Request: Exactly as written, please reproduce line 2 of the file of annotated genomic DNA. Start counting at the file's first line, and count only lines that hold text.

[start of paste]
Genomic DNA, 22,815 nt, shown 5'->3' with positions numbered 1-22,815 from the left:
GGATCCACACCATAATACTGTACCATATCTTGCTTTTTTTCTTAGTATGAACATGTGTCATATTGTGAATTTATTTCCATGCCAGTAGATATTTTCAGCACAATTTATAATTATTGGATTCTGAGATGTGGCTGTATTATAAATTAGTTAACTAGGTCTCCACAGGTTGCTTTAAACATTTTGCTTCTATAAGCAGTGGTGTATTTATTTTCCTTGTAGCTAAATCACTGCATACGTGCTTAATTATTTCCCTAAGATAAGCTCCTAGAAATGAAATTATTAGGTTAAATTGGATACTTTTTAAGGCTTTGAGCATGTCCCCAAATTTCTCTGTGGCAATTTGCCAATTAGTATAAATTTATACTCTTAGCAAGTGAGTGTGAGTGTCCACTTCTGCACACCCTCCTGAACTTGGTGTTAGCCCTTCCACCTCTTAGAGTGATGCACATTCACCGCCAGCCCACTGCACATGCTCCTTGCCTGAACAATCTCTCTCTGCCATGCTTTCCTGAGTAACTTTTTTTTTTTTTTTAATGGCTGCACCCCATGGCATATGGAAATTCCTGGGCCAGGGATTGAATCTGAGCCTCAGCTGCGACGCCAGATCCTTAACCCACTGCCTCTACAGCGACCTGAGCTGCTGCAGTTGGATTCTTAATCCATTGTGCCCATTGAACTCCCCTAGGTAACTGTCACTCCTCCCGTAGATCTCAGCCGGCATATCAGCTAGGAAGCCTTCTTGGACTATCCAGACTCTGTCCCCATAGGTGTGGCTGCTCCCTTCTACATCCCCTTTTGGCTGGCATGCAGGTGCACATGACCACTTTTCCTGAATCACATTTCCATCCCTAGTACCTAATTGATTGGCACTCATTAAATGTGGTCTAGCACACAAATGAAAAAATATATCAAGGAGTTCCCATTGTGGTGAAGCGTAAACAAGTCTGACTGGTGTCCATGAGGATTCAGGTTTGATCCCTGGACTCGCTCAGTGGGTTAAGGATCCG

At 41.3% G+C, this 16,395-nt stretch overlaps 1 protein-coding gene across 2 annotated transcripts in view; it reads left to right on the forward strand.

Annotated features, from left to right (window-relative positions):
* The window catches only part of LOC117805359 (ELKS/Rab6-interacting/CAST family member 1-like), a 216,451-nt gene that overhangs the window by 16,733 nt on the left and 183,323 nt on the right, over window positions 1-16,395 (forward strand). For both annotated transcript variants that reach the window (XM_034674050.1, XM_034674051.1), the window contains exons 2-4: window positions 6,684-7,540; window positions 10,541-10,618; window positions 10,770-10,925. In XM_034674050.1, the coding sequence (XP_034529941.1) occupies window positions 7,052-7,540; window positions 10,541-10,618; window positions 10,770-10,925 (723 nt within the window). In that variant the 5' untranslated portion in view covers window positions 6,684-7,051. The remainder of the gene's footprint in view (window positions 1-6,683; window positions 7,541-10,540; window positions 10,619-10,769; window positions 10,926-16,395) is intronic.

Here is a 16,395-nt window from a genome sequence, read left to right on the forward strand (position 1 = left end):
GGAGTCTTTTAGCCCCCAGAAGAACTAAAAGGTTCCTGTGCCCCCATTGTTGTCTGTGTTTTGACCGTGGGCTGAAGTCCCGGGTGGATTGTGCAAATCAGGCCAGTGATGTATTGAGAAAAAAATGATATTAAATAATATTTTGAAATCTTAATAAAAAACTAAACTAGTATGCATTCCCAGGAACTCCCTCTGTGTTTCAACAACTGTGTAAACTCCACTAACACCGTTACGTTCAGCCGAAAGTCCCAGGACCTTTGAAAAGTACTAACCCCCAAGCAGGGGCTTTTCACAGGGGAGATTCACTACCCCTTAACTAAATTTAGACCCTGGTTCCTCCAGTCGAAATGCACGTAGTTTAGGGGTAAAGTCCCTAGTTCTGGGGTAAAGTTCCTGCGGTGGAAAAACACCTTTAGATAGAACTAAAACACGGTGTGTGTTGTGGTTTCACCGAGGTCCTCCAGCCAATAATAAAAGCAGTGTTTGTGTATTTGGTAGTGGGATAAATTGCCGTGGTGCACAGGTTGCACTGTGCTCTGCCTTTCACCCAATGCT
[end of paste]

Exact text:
GGATCCACACCATAATACTGTACCATATCTTGCTTTTTTTCTTAGTATGAACATGTGTCATATTGTGAATTTATTTCCATGCCAGTAGATATTTTCAGCACAATTTATAATTATTGGATTCTGAGATGTGGCTGTATTATAAATTAGTTAACTAGGTCTCCACAGGTTGCTTTAAACATTTTGCTTCTATAAGCAGTGGTGTATTTATTTTCCTTGTAGCTAAATCACTGCATACGTGCTTAATTATTTCCCTAAGATAAGCTCCTAGAAATGAAATTATTAGGTTAAATTGGATACTTTTTAAGGCTTTGAGCATGTCCCCAAATTTCTCTGTGGCAATTTGCCAATTAGTATAAATTTATACTCTTAGCAAGTGAGTGTGAGTGTCCACTTCTGCACACCCTCCTGAACTTGGTGTTAGCCCTTCCACCTCTTAGAGTGATGCACATTCACCGCCAGCCCACTGCACATGCTCCTTGCCTGAACAATCTCTCTCTGCCATGCTTTCCTGAGTAACTTTTTTTTTTTTTTTAATGGCTGCACCCCATGGCATATGGAAATTCCTGGGCCAGGGATTGAATCTGAGCCTCAGCTGCGACGCCAGATCCTTAACCCACTGCCTCTACAGCGACCTGAGCTGCTGCAGTTGGATTCTTAATCCATTGTGCCCATTGAACTCCCCTAGGTAACTGTCACTCCTCCCGTAGATCTCAGCCGGCATATCAGCTAGGAAGCCTTCTTGGACTATCCAGACTCTGTCCCCATAGGTGTGGCTGCTCCCTTCTACATCCCCTTTTGGCTGGCATGCAGGTGCACATGACCACTTTTCCTGAATCACATTTCCATCCCTAGTACCTAATTGATTGGCACTCATTAAATGTGGTCTAGCACACAAATGAAAAAATATATCAAGGAGTTCCCATTGTGGTGAAGCGTAAACAAGTCTGACTGGTGTCCATGAGGATTCAGGTTTGATCCCTGGACTCGCTCAGTGGGTTAAGGATCCG